Sky High Wilderness Ranch-11

My Yukon trip included a visit to Sky High Wilderness Ranch, about half an hour outside of Whitehorse, where a variety of activities are on offer depending on the season. Dog-mushing, guided snow machine tours and adventures, wilderness camping, horseback riding, hiking, fishing, canoeing, kayaking and relaxing in a gorgeous natural setting keep the ranch open year-round. Owners Gary and Trudy Burdess maintain a kennel of 150 dogs (and 24 horses). The lodge and cabins are rustic and phone/TV-free for ultimate enjoyment of nature.

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I felt nearly as excited as the dogs in anticipation of an afternoon dog-mushing adventure. The tour that I was booked on heads along well-groomed trails and over frozen Fish Lake.

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After a hearty lunch of chili and bannock (all lovingly prepared by Trudy on the day of my visit), our group changed into cold-weather gear and boots. The moment a human being approaches the dogs, they become excited and can be heard yelping from one end of the kennel to the other.

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Our guide prepared us for the journey by demonstrating the braking system (always keep your hand on the grip!), how to call the dogs for slowing down and stopping, communicating with the guide and anchoring the sled in case of a photo op or needed break.

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We also had the privilege of harnessing a dog. Feeling the husky’s soft paws and gentle spirit as I put him into the harness really struck a raw emotion from within. After all, this animal was raring to go, just dying to get out onto the snow with his mates. He obviously understood what my involvement here indicated.


Everything seemed ready to go, each of us set up with a sled and four-dog team. However, a few moments into the tour and I suddenly didn’t feel anywhere close to comfortable. While not a fast ride, the sled felt slippery and the dogs just don’t understand stop. It’s go-time from the moment you hold the harness. I’d hit a pole with the sled and started slipping. One little scream emitted from my body, and I knew this wouldn’t be my forte.

I talked to the guide, who saw my predicament, anchored the sled, and got the rest of the group ready to go. I’d felt a pang of regret not being able to do the tour, and perhaps it is an easy activity, however it’s not for everyone!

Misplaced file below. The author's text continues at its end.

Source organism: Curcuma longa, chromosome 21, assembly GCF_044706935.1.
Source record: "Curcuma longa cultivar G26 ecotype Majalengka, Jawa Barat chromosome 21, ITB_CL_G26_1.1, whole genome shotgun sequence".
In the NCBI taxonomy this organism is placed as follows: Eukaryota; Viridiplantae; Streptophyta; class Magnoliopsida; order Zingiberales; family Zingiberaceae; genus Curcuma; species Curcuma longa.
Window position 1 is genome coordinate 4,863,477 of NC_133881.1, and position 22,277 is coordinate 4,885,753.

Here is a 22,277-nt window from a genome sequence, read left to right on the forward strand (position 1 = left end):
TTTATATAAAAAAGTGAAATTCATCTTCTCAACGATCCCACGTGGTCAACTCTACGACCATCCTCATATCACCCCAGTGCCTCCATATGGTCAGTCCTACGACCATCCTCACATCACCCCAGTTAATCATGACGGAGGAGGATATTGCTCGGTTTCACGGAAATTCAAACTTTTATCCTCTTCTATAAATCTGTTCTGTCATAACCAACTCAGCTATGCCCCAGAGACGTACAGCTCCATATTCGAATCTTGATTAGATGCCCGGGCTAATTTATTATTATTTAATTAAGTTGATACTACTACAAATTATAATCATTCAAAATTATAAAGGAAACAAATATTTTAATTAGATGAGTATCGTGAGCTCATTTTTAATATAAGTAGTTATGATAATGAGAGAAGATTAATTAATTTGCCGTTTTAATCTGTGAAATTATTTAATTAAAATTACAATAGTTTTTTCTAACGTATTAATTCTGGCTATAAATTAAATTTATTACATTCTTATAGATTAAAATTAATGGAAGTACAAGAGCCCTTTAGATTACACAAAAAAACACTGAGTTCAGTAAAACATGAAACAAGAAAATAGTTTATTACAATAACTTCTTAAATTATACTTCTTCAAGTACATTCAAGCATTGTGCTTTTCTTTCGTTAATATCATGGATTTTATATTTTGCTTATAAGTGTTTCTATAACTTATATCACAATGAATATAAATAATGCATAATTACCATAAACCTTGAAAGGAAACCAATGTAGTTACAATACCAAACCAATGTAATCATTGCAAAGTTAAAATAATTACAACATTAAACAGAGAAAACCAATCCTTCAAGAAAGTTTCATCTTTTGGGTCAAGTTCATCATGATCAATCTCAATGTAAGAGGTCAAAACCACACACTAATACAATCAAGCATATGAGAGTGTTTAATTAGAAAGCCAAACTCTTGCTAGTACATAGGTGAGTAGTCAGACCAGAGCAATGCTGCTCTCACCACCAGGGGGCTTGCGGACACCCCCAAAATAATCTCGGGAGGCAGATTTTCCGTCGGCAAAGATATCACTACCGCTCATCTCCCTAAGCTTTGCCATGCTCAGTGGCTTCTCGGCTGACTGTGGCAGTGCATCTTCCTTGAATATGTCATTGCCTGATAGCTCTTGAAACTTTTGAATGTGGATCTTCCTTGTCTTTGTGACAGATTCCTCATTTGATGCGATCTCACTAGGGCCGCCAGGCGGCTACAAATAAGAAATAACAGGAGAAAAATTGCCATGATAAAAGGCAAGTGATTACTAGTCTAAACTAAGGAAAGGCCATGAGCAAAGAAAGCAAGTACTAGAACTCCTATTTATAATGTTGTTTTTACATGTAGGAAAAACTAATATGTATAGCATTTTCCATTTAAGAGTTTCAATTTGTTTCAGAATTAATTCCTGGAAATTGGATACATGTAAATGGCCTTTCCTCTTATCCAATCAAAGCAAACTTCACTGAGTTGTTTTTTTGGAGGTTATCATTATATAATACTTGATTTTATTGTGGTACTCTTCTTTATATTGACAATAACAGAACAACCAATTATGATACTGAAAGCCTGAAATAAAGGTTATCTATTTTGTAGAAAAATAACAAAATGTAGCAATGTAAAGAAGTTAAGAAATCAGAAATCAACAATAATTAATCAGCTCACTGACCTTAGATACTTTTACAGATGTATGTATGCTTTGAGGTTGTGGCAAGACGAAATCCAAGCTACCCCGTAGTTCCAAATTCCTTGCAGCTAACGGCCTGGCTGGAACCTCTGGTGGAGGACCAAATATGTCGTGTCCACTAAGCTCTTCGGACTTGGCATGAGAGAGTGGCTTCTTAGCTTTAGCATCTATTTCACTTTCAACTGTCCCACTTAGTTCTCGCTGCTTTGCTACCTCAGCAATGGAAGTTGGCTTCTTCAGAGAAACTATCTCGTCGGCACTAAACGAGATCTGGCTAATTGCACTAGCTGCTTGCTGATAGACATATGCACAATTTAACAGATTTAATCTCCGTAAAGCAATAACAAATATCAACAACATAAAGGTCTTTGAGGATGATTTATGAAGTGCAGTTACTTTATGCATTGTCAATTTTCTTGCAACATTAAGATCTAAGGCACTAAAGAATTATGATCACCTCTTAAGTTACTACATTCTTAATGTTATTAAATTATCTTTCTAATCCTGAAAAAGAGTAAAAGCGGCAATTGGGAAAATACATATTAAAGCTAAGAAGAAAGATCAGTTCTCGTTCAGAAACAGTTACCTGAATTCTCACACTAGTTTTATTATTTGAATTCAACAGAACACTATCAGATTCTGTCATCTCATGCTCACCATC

What I did do was help to unharness one or two dogs, whom I felt terribly about as they were just as excited as I was at the onset of this sunny afternoon.

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I ventured to the lodge for a sit down and cup of tea. Changing into another coat and losing the ski pants and heavy-duty boots offered a chance to walk more comfortably around the ranch, where I was easily distracted by ravens, Stellar’s Jays, and a litter of six-week old puppies.

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One of the tour operators later headed over to look after the pups, so I was able to enter the pen and hug a couple of them, their soft tiny paws close to my chest. They are irresistibly adorable; no other words to describe them.

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Gary explained over a second cup of tea that the majority of dog sled companies in the world use a two-person sled, where one person sits in the ‘basket’ while the other person steers. This isn’t always the safest method. In fact, Sky High built a custom sled with three seats that an experienced dog-mushing guide operates while two people can sit back and chill, a tour that must be reserved in advance.

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Would I try a second time? Sure. But in the meantime, I had some fun on the back of a snowmobile, courtesy of Gary, who brought me to a creek with fresh lynx and rabbit tracks in the snow, allowing my breath to be taken away yet again, this time by the pristine beauty of the mountains.

Visit Sky High’s website for detailed tour information. My near-dog-mushing adventure was courtesy of Sky High Wilderness Ranch and Tourism Yukon.

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